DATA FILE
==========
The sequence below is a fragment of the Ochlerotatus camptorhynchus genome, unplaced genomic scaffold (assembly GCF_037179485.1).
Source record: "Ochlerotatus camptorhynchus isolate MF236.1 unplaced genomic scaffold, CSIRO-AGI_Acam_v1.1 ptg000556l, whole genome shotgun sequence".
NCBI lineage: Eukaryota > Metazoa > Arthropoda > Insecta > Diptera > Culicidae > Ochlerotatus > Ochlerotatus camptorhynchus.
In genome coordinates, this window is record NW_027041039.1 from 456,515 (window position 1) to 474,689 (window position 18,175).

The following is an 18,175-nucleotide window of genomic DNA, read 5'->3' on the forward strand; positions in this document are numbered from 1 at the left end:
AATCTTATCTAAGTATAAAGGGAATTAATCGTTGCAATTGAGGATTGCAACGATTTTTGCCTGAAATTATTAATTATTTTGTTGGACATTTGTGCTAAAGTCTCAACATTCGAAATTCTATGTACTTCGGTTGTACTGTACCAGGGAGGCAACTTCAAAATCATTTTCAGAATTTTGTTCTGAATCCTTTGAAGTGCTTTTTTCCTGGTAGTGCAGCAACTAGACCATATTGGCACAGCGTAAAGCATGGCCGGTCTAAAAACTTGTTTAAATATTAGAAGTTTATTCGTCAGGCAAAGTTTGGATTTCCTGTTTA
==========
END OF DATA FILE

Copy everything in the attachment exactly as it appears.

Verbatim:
The sequence below is a fragment of the Ochlerotatus camptorhynchus genome, unplaced genomic scaffold (assembly GCF_037179485.1).
Source record: "Ochlerotatus camptorhynchus isolate MF236.1 unplaced genomic scaffold, CSIRO-AGI_Acam_v1.1 ptg000556l, whole genome shotgun sequence".
NCBI lineage: Eukaryota > Metazoa > Arthropoda > Insecta > Diptera > Culicidae > Ochlerotatus > Ochlerotatus camptorhynchus.
In genome coordinates, this window is record NW_027041039.1 from 456,515 (window position 1) to 474,689 (window position 18,175).

The following is an 18,175-nucleotide window of genomic DNA, read 5'->3' on the forward strand; positions in this document are numbered from 1 at the left end:
AATCTTATCTAAGTATAAAGGGAATTAATCGTTGCAATTGAGGATTGCAACGATTTTTGCCTGAAATTATTAATTATTTTGTTGGACATTTGTGCTAAAGTCTCAACATTCGAAATTCTATGTACTTCGGTTGTACTGTACCAGGGAGGCAACTTCAAAATCATTTTCAGAATTTTGTTCTGAATCCTTTGAAGTGCTTTTTTCCTGGTAGTGCAGCAACTAGACCATATTGGCACAGCGTAAAGCATGGCCGGTCTAAAAACTTGTTTAAATATTAGAAGTTTATTCGTCAGGCAAAGTTTGGATTTCCTGTTTA